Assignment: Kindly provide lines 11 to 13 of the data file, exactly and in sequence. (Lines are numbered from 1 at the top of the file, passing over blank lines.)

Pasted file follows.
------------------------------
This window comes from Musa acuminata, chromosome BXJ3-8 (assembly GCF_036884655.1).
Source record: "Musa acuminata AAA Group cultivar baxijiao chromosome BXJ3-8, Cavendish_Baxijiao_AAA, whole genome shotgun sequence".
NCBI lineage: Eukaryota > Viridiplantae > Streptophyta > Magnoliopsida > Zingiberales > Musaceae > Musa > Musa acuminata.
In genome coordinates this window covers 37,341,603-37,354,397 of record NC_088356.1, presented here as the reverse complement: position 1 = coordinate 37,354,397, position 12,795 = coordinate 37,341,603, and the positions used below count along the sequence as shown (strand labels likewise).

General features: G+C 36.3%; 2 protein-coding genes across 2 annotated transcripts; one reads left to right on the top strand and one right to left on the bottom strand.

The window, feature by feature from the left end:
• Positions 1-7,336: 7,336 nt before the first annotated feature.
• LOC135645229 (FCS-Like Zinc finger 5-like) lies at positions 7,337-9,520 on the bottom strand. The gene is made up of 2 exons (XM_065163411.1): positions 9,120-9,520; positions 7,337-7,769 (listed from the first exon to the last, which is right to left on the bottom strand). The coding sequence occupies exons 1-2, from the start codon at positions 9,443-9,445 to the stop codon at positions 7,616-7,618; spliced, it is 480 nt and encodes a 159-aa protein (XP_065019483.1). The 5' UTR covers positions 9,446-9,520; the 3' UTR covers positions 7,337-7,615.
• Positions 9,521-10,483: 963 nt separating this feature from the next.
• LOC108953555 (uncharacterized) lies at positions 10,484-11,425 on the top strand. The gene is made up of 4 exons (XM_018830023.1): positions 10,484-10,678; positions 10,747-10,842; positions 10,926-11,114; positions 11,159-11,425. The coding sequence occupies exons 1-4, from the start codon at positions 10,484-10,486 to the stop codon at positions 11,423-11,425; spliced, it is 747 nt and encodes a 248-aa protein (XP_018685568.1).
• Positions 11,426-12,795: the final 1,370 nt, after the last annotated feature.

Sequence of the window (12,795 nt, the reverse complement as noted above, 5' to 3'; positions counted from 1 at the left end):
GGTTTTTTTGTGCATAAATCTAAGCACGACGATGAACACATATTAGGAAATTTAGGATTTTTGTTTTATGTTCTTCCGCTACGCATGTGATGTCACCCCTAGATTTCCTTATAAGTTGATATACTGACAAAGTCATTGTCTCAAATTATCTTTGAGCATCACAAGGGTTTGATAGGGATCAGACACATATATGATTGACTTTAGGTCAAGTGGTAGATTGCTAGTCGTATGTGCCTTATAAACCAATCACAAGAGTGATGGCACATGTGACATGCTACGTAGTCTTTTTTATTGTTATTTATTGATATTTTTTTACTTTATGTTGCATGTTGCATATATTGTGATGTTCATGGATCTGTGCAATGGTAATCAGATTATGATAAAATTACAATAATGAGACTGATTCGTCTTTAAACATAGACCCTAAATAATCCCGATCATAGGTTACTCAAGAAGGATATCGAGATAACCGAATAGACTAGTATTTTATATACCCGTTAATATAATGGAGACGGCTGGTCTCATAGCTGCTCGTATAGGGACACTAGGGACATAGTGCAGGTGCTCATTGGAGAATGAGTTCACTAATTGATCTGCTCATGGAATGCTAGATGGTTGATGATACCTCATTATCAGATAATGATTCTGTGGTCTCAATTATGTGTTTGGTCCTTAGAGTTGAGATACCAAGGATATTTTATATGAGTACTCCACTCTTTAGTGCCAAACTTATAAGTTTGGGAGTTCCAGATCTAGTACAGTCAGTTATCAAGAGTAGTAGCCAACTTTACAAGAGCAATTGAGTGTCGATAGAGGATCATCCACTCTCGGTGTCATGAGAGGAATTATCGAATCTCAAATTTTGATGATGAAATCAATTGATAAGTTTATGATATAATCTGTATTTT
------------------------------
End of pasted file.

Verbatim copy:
• Positions 11,426-12,795: the final 1,370 nt, after the last annotated feature.

Sequence of the window (12,795 nt, the reverse complement as noted above, 5' to 3'; positions counted from 1 at the left end):
GGTTTTTTTGTGCATAAATCTAAGCACGACGATGAACACATATTAGGAAATTTAGGATTTTTGTTTTATGTTCTTCCGCTACGCATGTGATGTCACCCCTAGATTTCCTTATAAGTTGATATACTGACAAAGTCATTGTCTCAAATTATCTTTGAGCATCACAAGGGTTTGATAGGGATCAGACACATATATGATTGACTTTAGGTCAAGTGGTAGATTGCTAGTCGTATGTGCCTTATAAACCAATCACAAGAGTGATGGCACATGTGACATGCTACGTAGTCTTTTTTATTGTTATTTATTGATATTTTTTTACTTTATGTTGCATGTTGCATATATTGTGATGTTCATGGATCTGTGCAATGGTAATCAGATTATGATAAAATTACAATAATGAGACTGATTCGTCTTTAAACATAGACCCTAAATAATCCCGATCATAGGTTACTCAAGAAGGATATCGAGATAACCGAATAGACTAGTATTTTATATACCCGTTAATATAATGGAGACGGCTGGTCTCATAGCTGCTCGTATAGGGACACTAGGGACATAGTGCAGGTGCTCATTGGAGAATGAGTTCACTAATTGATCTGCTCATGGAATGCTAGATGGTTGATGATACCTCATTATCAGATAATGATTCTGTGGTCTCAATTATGTGTTTGGTCCTTAGAGTTGAGATACCAAGGATATTTTATATGAGTACTCCACTCTTTAGTGCCAAACTTATAAGTTTGGGAGTTCCAGATCTAGTACAGTCAGTTATCAAGAGTAGTAGCCAACTTTACAAGAGCAATTGAGTGTCGATAGAGGATCATCCACTCTCGGTGTCATGAGAGGAATTATCGAATCTCAAATTTTGATGATGAAATCAATTGATAAGTTTATGATATAATCTGTATTTT